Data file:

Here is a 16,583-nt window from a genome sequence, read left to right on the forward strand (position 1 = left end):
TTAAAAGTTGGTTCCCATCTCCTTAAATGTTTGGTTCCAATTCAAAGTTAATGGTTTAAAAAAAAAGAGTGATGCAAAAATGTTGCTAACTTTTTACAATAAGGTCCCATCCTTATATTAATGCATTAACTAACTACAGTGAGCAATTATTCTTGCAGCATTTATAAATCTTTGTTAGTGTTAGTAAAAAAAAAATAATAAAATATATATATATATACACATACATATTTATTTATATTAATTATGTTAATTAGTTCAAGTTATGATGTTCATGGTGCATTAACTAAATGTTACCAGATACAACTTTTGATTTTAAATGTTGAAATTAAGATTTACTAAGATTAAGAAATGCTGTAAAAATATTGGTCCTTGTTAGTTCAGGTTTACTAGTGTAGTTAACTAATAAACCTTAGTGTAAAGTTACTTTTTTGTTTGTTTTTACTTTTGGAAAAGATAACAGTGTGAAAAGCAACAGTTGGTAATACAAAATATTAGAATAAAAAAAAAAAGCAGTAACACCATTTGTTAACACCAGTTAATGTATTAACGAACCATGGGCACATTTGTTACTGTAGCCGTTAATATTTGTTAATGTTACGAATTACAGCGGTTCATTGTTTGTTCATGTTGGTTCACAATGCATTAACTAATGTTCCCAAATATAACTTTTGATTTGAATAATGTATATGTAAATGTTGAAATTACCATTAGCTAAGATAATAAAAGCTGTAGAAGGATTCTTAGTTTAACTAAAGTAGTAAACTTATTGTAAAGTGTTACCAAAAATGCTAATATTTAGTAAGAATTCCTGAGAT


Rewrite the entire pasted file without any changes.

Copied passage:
Here is a 16,583-nt window from a genome sequence, read left to right on the forward strand (position 1 = left end):
TTAAAAGTTGGTTCCCATCTCCTTAAATGTTTGGTTCCAATTCAAAGTTAATGGTTTAAAAAAAAAGAGTGATGCAAAAATGTTGCTAACTTTTTACAATAAGGTCCCATCCTTATATTAATGCATTAACTAACTACAGTGAGCAATTATTCTTGCAGCATTTATAAATCTTTGTTAGTGTTAGTAAAAAAAAAATAATAAAATATATATATATATACACATACATATTTATTTATATTAATTATGTTAATTAGTTCAAGTTATGATGTTCATGGTGCATTAACTAAATGTTACCAGATACAACTTTTGATTTTAAATGTTGAAATTAAGATTTACTAAGATTAAGAAATGCTGTAAAAATATTGGTCCTTGTTAGTTCAGGTTTACTAGTGTAGTTAACTAATAAACCTTAGTGTAAAGTTACTTTTTTGTTTGTTTTTACTTTTGGAAAAGATAACAGTGTGAAAAGCAACAGTTGGTAATACAAAATATTAGAATAAAAAAAAAAAGCAGTAACACCATTTGTTAACACCAGTTAATGTATTAACGAACCATGGGCACATTTGTTACTGTAGCCGTTAATATTTGTTAATGTTACGAATTACAGCGGTTCATTGTTTGTTCATGTTGGTTCACAATGCATTAACTAATGTTCCCAAATATAACTTTTGATTTGAATAATGTATATGTAAATGTTGAAATTACCATTAGCTAAGATAATAAAAGCTGTAGAAGGATTCTTAGTTTAACTAAAGTAGTAAACTTATTGTAAAGTGTTACCAAAAATGCTAATATTTAGTAAGAATTCCTGAGAT